Pilea peperomioides is commonly known as Chinese money plant, pancake plant is a type of flowering plants in the family Urticaceae. It is generally easy to care for, so it’s ideal for indoor gardener. It only grows to around 1ft (30cm) tall and has small, thick, round, peltate, succulent leaves. These are usually around 10cm in length upon long green stems which become woody as they mature. It delivers little flowers which are some of the time tinged with pink but these flowers are mostly insignificant as the main focal point of this plant is the succulent leaves. It is easy to grow and propagate. They really are a uniquely beautiful houseplant. Chinese money plant is a great choice for anyone, whether beginner or more experienced, looking to add a little green to their home.
Scientific Name: Pilea peperomioides
Common Name: Chinese money plant, pancake plant, lefse plant, or missionary plant.
How to grow and maintain Pilea peperomioides:
Chinese money plant loves lots of light but not direct sunlight. It will grow towards the light so rotate the plant at least once seven days to avoid an unbalanced Pilea.
They prefer a well-drained soil but they will grow in most types of soil as long as it is free-draining.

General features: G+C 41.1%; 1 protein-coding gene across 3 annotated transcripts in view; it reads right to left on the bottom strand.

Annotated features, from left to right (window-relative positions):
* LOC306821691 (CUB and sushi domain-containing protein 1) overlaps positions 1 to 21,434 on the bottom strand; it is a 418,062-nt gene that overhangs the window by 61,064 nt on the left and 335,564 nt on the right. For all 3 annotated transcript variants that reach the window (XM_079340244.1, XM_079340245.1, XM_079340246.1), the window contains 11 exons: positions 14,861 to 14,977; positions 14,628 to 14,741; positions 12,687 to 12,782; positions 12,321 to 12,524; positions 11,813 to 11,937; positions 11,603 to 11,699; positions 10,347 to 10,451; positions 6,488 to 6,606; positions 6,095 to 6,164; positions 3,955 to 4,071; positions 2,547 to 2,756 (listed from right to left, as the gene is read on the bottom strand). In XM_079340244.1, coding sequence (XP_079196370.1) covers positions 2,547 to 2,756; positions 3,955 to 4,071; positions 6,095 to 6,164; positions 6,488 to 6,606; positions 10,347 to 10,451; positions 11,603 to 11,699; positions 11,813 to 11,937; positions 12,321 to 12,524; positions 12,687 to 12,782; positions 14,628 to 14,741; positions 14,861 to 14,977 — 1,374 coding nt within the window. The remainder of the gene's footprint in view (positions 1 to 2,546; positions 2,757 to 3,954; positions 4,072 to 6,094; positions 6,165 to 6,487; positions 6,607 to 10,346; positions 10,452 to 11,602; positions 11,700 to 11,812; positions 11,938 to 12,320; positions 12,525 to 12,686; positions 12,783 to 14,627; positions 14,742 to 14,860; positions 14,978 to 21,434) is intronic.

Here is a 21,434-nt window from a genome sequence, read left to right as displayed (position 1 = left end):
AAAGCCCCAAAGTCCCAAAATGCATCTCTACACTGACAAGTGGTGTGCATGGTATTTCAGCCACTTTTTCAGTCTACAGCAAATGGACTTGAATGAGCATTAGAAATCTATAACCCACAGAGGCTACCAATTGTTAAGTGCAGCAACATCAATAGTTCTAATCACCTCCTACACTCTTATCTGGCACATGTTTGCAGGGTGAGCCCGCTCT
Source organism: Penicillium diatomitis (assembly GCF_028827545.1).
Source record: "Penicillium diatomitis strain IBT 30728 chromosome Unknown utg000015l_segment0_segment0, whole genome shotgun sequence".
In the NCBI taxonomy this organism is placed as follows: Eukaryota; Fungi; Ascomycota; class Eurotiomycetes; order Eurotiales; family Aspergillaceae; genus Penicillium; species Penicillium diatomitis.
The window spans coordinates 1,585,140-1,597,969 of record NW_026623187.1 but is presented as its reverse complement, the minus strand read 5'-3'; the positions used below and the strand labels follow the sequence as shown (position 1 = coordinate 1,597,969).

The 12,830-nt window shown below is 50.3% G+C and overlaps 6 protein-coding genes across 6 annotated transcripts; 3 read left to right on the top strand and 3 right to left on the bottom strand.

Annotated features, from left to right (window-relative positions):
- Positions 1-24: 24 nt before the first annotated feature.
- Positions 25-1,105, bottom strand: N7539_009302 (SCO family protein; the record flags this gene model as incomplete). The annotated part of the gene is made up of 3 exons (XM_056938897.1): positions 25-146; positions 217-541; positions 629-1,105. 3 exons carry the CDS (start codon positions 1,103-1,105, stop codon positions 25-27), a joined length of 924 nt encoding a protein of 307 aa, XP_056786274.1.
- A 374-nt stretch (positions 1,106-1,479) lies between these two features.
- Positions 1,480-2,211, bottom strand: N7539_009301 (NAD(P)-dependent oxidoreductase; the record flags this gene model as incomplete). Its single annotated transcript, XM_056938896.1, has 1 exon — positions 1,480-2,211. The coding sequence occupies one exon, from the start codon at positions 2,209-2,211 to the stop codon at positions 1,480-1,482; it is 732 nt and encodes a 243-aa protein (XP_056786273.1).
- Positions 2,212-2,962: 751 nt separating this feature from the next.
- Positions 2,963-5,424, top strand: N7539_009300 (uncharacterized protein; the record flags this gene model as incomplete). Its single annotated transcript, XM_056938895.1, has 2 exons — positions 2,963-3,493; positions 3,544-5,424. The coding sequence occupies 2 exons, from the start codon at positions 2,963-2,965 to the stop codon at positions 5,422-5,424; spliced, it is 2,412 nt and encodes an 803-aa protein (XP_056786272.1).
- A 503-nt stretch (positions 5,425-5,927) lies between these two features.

Chinese money plants are a succulent-like plant and appreciate fast draining soil. Don’t over-pot these plants. If you are re-potting, go up just one or two sizes. Making sure to not over-water.
Keep the Chinese money plant where the temperature is above 10 °C /50 °F.
Chinese money plant doesn’t require a lot of fertilizer, though you can feed it using a diluted regular houseplant fertilizer once a month or so during the growing season (Spring through early Fall).
The Chinese money plant is an easy plant to propagate because the plant makes her own babies. You simply need to take away from her. There are two ways the plant grows new babies. Some of them grow on the stem of the plant and other ones pop up from underneath the soil. Some Chinese money plants grow their babies both ways and some plants only one way.
Pests and Diseases:
No serious insect or disease problems and are generally pest free apart from the odd aphid. They can be affected by mildew so watch out for the distinctive white powdery fungus on the leaves and at first signs and remove any badly affected leaves and use a small garden sprayer with a fungicide in to treat the leaves.